By this time, I had already been blogging for several years and had learned from other writers the concept of giving sneak peeks into upcoming works, and even sharing short stories.  This is done to introduce characters and concepts to prospective readers and build a demand for them.  So, after creating a vampire character that would fit nicely into our paranormal/sci-fi concept, I began doing short stories with Nathan over on a new blog called “The Vampyre Blogs – Private Edition”.    Over the course of 3 years we had a number of tales about Nathan and introduced a number of his friends who appeared with him in “The Vampyre Blogs – Coming Home”.  And we’re still making new stories.  And that presented a problem, how many people want to wade through 4-5 years of blog posts to read all those stories?  Furthermore, most of those tales are rough 1st drafts and it shows.

During this time, I noticed some of my fellow authors who had created short stories on their blogs were bundling them into anthologies and that got us thinking.  With all the stories we’d already created, why couldn’t we create an anthology centered around all those stories on the blog?  While it sounded nice and easy, it also didn’t feel completely right to me.  While having all those earlier stories put into a more convenient format, shouldn’t we give the readers more?  Shouldn’t there be new never before seen stories in the collection?  Furthermore, should the stories not be just about Nathan but his friends, and even characters from our first two novels “The Bridge” and “The Ship”?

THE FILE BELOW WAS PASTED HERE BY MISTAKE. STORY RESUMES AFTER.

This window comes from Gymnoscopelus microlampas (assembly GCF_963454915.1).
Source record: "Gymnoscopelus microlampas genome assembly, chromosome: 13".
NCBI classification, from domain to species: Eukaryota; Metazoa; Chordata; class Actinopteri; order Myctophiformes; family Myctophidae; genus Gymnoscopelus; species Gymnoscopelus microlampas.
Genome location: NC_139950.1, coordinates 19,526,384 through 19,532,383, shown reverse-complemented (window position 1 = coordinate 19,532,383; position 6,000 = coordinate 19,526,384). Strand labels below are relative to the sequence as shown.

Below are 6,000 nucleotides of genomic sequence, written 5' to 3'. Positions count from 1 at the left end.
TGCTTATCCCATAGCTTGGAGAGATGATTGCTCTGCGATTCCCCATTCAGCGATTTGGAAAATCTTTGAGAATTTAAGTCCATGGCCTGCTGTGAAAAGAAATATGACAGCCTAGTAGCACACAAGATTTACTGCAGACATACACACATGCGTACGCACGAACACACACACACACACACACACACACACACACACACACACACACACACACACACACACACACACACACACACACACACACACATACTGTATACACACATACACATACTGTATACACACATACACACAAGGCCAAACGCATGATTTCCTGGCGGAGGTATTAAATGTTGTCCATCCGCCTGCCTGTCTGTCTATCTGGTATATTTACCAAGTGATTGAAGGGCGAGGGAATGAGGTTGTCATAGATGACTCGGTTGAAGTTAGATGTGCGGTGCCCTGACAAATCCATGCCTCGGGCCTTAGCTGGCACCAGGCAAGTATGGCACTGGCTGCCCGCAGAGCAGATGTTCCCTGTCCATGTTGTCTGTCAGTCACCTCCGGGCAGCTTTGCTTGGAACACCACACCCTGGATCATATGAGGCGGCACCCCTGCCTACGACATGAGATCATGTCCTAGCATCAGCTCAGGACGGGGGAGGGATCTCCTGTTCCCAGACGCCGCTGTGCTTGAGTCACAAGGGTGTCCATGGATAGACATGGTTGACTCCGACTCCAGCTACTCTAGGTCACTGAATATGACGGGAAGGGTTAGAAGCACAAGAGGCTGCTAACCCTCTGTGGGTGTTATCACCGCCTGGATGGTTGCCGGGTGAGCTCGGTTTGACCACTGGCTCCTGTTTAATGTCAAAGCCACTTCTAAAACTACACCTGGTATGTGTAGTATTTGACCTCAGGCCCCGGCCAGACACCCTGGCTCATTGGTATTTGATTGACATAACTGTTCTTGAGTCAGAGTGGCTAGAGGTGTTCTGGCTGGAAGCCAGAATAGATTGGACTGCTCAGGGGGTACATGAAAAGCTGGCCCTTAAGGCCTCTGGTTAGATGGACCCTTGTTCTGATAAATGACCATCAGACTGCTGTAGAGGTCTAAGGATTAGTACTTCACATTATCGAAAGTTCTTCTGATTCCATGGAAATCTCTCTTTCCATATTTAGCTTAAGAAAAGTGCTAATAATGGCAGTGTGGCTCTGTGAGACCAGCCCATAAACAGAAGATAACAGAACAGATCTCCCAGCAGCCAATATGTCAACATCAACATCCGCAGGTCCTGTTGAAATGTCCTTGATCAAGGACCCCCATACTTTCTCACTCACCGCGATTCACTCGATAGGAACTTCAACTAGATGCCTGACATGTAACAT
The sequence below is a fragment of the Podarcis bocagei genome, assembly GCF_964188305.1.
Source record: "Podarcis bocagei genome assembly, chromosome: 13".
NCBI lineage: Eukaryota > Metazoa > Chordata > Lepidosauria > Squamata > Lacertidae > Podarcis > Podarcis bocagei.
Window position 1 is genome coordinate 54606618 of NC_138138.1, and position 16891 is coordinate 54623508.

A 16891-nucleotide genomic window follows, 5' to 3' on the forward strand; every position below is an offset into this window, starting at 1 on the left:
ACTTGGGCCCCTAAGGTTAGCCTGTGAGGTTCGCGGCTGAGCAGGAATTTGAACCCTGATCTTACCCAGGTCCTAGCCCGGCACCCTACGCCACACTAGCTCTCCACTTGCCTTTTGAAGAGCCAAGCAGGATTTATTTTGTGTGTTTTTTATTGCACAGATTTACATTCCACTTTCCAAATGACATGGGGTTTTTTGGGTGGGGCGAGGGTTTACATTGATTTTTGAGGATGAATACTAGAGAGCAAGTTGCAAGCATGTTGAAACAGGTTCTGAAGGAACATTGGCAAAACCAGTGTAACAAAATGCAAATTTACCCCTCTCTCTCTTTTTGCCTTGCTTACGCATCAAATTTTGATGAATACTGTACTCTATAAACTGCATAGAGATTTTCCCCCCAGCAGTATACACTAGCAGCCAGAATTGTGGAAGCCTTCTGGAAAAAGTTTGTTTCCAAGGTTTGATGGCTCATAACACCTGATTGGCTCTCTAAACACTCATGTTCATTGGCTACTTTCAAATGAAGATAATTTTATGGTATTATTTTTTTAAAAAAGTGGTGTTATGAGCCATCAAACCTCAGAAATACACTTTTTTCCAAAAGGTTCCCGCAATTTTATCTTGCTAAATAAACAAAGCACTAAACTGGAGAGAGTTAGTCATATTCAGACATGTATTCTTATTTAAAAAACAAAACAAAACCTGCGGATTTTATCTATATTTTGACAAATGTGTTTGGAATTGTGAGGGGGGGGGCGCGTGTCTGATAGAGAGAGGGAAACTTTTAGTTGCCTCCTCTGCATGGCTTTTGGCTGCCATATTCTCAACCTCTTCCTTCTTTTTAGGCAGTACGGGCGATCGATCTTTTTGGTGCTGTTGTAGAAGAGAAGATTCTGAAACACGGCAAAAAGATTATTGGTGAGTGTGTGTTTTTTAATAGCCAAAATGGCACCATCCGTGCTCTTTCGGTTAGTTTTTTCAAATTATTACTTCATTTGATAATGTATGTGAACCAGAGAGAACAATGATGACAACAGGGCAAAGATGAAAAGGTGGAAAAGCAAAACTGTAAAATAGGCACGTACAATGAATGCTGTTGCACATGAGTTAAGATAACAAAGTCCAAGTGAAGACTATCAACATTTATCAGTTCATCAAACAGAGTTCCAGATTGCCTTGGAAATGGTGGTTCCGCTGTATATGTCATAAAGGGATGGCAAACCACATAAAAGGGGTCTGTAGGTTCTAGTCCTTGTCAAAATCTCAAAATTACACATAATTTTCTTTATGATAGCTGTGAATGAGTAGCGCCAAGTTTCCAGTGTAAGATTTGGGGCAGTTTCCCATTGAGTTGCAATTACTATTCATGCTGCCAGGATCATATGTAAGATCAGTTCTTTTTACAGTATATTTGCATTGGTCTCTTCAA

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This led to Helen coming up with the idea of recycling some of her earlier works which were firmly established in the realm of the macabre.  With a little reworking and adding scenes, she felt a number of those pieces could easily fit in with our Para-Earth Series, while also giving those unread tales a chance to finally see the light of day.

*Now I want to pause and say one thing.  Remember how I told you all, many posts ago, never to toss out your unfinished works, or fragments because you never knew when they might fit into some new idea/concept?  This is a perfect example of why you do that.  You just never know when that day might come.*

So right there, we had some brand new stories to slip into the anthology.  But we didn’t stop there, we went ahead and created several more brand new stories just for the collection itself.  The result?  One third of the tales appearing in this anthology are completely brand new.

Plus, we also added an afterthought following each story, sharing some of the who, what, where, and how each tale came into existence.  We thought it only right to share some of what the writing process can be like and hopefully inspire others to take that next step in whatever creative endeavors they are involved in.

Now, seeing how long this entry is getting and knowing there’s still a lot more to share, I’m going to end this one here.  I know I covered a lot of background areas today and haven’t really gotten to more of the technical and details of actually what went into the building of the anthology.  But rest assured that will be covered in the next installment.

Until then take care and keep writing everyone.